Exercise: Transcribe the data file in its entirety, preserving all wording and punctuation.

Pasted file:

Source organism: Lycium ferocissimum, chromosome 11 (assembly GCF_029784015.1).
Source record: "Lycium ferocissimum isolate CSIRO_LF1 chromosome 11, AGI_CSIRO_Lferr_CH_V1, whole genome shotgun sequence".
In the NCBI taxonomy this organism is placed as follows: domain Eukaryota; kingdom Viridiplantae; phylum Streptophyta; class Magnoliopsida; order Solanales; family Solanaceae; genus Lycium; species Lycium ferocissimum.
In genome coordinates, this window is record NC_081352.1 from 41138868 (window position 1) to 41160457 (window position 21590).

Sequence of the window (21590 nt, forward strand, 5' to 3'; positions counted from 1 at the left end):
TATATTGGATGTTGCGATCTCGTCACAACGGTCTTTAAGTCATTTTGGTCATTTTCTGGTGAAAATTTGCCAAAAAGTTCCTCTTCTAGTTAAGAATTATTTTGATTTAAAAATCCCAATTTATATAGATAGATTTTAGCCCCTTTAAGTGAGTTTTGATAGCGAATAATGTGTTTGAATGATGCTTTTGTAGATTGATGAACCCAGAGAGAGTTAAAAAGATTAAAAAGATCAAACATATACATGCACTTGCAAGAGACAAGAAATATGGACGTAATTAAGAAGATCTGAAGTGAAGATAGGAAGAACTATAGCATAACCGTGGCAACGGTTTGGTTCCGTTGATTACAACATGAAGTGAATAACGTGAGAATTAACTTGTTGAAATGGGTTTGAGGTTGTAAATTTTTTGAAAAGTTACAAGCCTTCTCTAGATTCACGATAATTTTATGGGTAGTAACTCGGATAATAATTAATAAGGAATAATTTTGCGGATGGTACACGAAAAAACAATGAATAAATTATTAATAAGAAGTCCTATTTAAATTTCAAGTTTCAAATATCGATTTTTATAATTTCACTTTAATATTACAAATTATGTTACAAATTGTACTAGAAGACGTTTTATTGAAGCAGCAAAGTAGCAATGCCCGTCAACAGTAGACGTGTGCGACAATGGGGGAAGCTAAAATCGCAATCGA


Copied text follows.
Source organism: Lycium ferocissimum, chromosome 11 (assembly GCF_029784015.1).
Source record: "Lycium ferocissimum isolate CSIRO_LF1 chromosome 11, AGI_CSIRO_Lferr_CH_V1, whole genome shotgun sequence".
In the NCBI taxonomy this organism is placed as follows: domain Eukaryota; kingdom Viridiplantae; phylum Streptophyta; class Magnoliopsida; order Solanales; family Solanaceae; genus Lycium; species Lycium ferocissimum.
In genome coordinates, this window is record NC_081352.1 from 41138868 (window position 1) to 41160457 (window position 21590).

Sequence of the window (21590 nt, forward strand, 5' to 3'; positions counted from 1 at the left end):
TATATTGGATGTTGCGATCTCGTCACAACGGTCTTTAAGTCATTTTGGTCATTTTCTGGTGAAAATTTGCCAAAAAGTTCCTCTTCTAGTTAAGAATTATTTTGATTTAAAAATCCCAATTTATATAGATAGATTTTAGCCCCTTTAAGTGAGTTTTGATAGCGAATAATGTGTTTGAATGATGCTTTTGTAGATTGATGAACCCAGAGAGAGTTAAAAAGATTAAAAAGATCAAACATATACATGCACTTGCAAGAGACAAGAAATATGGACGTAATTAAGAAGATCTGAAGTGAAGATAGGAAGAACTATAGCATAACCGTGGCAACGGTTTGGTTCCGTTGATTACAACATGAAGTGAATAACGTGAGAATTAACTTGTTGAAATGGGTTTGAGGTTGTAAATTTTTTGAAAAGTTACAAGCCTTCTCTAGATTCACGATAATTTTATGGGTAGTAACTCGGATAATAATTAATAAGGAATAATTTTGCGGATGGTACACGAAAAAACAATGAATAAATTATTAATAAGAAGTCCTATTTAAATTTCAAGTTTCAAATATCGATTTTTATAATTTCACTTTAATATTACAAATTATGTTACAAATTGTACTAGAAGACGTTTTATTGAAGCAGCAAAGTAGCAATGCCCGTCAACAGTAGACGTGTGCGACAATGGGGGAAGCTAAAATCGCAATCGA